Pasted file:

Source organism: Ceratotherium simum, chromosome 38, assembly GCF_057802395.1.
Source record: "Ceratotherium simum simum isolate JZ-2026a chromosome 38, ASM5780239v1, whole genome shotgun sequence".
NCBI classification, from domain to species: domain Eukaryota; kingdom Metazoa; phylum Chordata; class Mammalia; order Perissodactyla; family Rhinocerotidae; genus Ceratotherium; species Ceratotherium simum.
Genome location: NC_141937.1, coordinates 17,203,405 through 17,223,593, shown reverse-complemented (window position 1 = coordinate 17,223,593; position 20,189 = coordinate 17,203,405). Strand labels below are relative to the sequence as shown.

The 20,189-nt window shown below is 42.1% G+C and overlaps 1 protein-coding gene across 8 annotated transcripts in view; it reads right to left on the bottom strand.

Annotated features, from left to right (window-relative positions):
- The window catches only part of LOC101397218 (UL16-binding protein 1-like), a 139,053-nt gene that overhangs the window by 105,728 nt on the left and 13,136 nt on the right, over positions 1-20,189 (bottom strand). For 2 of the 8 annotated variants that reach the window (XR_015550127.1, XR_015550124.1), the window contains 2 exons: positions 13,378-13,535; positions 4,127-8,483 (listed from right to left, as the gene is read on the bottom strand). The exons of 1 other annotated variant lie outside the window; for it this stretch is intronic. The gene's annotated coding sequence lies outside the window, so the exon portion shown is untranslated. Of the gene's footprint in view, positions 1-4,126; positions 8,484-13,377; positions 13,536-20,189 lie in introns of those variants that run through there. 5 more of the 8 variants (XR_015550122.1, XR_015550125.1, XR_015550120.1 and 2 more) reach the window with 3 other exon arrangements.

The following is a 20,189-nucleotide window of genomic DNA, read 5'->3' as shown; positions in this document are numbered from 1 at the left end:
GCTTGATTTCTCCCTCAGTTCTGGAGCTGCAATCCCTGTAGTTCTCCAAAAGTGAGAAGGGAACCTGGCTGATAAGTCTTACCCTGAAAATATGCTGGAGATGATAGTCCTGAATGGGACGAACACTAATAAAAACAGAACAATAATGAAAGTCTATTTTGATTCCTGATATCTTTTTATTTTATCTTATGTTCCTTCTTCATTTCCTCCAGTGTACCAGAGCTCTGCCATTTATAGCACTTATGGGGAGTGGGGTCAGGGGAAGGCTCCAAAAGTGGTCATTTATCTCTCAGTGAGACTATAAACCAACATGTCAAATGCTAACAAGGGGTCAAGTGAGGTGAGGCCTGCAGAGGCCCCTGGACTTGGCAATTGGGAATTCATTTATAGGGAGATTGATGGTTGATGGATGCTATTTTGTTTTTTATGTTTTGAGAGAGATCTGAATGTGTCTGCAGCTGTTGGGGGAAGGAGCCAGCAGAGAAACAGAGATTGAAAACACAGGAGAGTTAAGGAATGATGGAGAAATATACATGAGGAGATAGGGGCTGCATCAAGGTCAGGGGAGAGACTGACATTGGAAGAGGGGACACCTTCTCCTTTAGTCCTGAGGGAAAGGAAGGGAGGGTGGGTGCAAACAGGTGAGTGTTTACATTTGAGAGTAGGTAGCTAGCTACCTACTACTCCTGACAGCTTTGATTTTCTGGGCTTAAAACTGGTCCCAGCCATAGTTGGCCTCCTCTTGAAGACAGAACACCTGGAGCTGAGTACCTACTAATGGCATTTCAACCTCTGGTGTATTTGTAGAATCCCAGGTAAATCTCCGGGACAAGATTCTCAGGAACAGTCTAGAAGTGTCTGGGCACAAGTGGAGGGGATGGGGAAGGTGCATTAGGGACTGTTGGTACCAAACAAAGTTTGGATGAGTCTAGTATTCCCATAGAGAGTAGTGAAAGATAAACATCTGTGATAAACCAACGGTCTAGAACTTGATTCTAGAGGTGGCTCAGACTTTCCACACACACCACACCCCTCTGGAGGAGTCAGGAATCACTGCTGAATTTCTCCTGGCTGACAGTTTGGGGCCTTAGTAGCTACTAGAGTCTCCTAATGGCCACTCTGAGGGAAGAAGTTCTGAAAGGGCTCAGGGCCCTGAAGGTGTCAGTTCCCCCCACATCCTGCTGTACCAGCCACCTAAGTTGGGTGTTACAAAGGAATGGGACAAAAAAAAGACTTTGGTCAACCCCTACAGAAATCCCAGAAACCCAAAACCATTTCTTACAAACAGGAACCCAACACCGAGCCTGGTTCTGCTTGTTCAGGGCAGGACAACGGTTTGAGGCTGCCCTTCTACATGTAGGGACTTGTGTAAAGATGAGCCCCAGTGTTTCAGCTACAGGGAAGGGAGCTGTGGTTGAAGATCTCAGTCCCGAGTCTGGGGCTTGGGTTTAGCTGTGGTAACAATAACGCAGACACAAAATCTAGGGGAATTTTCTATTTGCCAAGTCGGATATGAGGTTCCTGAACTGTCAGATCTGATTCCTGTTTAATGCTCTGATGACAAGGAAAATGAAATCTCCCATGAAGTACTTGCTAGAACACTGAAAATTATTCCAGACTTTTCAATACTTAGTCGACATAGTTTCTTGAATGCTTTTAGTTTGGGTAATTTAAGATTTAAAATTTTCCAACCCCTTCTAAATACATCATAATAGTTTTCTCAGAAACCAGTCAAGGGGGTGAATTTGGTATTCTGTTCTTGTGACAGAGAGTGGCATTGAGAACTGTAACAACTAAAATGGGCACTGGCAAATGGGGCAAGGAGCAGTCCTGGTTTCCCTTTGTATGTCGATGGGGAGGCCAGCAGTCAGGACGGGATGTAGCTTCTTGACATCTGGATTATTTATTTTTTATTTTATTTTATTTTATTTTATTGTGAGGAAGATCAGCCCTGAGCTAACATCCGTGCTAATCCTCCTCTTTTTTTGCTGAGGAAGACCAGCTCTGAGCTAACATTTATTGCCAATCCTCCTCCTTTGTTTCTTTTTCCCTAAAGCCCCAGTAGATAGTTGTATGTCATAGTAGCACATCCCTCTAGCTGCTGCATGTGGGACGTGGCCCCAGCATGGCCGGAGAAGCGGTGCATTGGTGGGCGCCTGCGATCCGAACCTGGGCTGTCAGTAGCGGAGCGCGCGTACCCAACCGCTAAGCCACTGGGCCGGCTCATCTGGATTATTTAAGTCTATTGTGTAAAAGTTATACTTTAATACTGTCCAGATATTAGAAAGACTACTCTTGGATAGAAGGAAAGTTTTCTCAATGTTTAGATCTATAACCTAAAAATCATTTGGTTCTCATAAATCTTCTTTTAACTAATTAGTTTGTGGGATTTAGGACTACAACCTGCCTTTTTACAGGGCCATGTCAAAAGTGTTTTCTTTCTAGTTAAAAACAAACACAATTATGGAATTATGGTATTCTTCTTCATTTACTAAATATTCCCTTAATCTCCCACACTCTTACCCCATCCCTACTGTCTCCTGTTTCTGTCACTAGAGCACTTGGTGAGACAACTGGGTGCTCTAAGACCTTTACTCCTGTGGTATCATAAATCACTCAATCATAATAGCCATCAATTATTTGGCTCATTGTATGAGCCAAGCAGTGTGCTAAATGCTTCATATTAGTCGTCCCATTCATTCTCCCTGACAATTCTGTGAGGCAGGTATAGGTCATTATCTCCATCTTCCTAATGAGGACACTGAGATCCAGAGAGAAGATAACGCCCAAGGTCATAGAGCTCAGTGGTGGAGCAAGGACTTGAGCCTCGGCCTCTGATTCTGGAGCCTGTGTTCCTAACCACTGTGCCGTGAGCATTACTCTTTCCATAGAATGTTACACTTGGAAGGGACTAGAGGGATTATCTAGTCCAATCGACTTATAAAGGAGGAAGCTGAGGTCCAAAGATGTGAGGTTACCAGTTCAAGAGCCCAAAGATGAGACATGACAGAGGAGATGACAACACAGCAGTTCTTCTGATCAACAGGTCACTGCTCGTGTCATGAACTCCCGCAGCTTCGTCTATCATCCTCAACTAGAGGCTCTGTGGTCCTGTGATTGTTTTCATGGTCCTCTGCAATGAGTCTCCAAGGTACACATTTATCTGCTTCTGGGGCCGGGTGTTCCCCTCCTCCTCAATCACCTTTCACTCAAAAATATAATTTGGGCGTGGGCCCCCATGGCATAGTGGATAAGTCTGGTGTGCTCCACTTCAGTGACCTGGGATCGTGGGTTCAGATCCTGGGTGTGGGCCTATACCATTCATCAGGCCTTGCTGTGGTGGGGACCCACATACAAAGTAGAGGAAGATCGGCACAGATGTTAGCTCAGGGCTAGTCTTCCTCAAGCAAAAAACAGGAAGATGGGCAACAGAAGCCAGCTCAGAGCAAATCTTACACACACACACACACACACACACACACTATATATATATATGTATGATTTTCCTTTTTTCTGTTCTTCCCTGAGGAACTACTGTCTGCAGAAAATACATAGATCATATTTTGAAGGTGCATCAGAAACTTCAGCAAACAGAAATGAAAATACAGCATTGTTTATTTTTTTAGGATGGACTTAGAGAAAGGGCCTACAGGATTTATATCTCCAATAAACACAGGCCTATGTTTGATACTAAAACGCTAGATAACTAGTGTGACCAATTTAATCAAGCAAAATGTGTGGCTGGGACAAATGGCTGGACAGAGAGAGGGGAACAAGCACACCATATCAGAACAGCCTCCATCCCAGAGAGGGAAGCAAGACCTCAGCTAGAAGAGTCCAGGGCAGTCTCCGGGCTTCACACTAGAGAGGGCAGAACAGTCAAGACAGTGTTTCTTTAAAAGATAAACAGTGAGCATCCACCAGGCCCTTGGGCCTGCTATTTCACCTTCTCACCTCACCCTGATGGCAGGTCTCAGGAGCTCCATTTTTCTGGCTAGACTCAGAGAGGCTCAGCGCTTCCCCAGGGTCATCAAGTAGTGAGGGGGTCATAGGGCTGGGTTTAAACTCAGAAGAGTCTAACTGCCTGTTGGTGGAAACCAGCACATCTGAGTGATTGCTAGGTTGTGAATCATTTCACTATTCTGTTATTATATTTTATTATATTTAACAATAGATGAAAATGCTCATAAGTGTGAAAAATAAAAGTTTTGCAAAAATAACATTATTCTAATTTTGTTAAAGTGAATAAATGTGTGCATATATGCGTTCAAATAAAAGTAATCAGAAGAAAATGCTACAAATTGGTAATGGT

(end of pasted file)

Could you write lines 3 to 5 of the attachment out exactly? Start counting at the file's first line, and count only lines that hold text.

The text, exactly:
NCBI classification, from domain to species: domain Eukaryota; kingdom Metazoa; phylum Chordata; class Mammalia; order Perissodactyla; family Rhinocerotidae; genus Ceratotherium; species Ceratotherium simum.
Genome location: NC_141937.1, coordinates 17,203,405 through 17,223,593, shown reverse-complemented (window position 1 = coordinate 17,223,593; position 20,189 = coordinate 17,203,405). Strand labels below are relative to the sequence as shown.

The 20,189-nt window shown below is 42.1% G+C and overlaps 1 protein-coding gene across 8 annotated transcripts in view; it reads right to left on the bottom strand.